you made a call to the White House and told...
CORKER: They are -- they are...
BLITZER: ... and told Republicans, you know what, I think this is
hurting the state of Tennessee, hurting this debate, and I'd like to see it go
CORKER: Everybody at the RNC, from the top down, knows that I want
this down. There are senators who are my friends, some of which are inside,
that are making calls, to do the same. Everyone knows that we want it down.
And look, I'm out here campaigning. We have nothing whatsoever to do
with the ad. As a matter of fact, I wish that my opponent would join me in
asking that the ads that are being run by the DNC would come down. Both of
them have no place in this race. And we are very proud of the things that we
ourselves are doing. The momentum shift in this race has been substantial over
the last two or three weeks. We've built a lead and we're going to win this
race if we just keep doing what we're doing on the ground. We do not need that
type of activity in our race.
BLITZER: He's complaining bitterly, Harold Ford Jr., that instead of
going after him directly, you're going after his family, you're making his
family an issue, and he says that a real man wouldn't do that.
CORKER: Well, I think we saw a real man in Friday in Memphis, and I
think what we saw as someone who does not have the comportment nor the
temperament nor the ability to be a statesman and really deal with the issues
that we have to deal with in the United States Senate that are so complex and
need to be worked through.
BLITZER: But why bring up the issue of his father or other family
members when you, by your own account, you have plenty to go with going after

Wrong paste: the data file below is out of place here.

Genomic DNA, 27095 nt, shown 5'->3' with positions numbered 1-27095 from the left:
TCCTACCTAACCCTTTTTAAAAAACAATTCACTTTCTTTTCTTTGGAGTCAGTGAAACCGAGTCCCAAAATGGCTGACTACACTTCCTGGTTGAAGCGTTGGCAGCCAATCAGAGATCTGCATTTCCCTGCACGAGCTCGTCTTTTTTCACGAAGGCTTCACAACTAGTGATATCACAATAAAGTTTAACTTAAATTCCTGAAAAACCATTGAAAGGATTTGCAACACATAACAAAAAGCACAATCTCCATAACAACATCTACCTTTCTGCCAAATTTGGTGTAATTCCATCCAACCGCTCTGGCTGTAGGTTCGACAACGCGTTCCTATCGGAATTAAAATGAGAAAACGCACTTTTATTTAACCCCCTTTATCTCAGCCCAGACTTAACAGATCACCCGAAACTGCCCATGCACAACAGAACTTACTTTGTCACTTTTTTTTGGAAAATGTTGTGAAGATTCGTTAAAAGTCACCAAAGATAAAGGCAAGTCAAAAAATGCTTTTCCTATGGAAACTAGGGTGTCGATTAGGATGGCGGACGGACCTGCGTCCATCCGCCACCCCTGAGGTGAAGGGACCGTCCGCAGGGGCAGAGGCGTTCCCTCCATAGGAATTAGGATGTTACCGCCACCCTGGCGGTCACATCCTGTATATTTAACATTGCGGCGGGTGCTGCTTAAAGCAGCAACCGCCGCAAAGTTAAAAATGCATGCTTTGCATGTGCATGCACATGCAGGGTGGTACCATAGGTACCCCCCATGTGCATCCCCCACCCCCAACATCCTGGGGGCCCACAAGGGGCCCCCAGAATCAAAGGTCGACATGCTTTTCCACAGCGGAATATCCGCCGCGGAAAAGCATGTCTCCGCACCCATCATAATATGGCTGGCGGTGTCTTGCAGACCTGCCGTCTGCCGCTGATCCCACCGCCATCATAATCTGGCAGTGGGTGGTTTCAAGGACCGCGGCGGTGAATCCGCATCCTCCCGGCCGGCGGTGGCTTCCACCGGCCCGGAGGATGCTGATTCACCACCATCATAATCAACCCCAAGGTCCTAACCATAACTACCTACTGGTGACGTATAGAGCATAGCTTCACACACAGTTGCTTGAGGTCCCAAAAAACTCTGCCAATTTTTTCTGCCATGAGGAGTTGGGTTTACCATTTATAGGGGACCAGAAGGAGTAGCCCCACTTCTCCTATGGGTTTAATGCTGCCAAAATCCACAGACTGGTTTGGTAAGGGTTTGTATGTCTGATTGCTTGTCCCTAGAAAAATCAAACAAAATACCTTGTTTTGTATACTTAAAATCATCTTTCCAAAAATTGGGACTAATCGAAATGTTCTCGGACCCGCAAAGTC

CORKER: The only thing that has been brought up by me in this race was
questioning his father lobbying him -- he was on the Financial Services
Committee, and within 60 days after joining that committee, Fannie Mae hired
his dad to lobby that committee.
I questioned that. I think it's a reasonable thing. As a matter of
fact, last week, "USA Today" said that 80 percent of Americans are concerned
about family members lobbying members of Congress. I don't think that --
that's certainly not a personal attack of any kind ...
BLITZER: Let me ask you ...
CORKER: ...and actually -- OK.
BLITZER: Let me ask you if this quote from the Nashville "Tennessean"
is accurate on October 19th: "I'm making an observation that it's pretty much
a family business, and I think it's something we all see and know, that there's
a type of machine-type politics." It sounds like you're going after his
family, as least in that quote, if it's accurate.
CORKER: These are public officials. There is a Ford family ballot.
I've never said a disparaging word about my opponent's character or any of his
family members. Never. I think it's really interesting that there's actually
a Ford family ballot. That's unusual. I don't know how many places in the
country have family ballots.
It's an observation that actually I only knew about because the media
in our state has played such attention to that over the last decade. Again, to
me that is not a personal attack. These are all elected officials. All we're
doing is making an observation. Not a negative word has been said.
We have been focused. It's my opponent that continues to bring up the
family issue in every prompt that he gets. We've been focused on the issues
every single day. We have a new issues statement. We're out campaigning, and
I believe, for that reason, we're going to win the race.
BLITZER: You've got two weeks to go. Bob Corker, thanks very much for
coming into THE SITUATION ROOM. I'll let you go back and campaign.
CORKER: Thank you, sir. Thank you.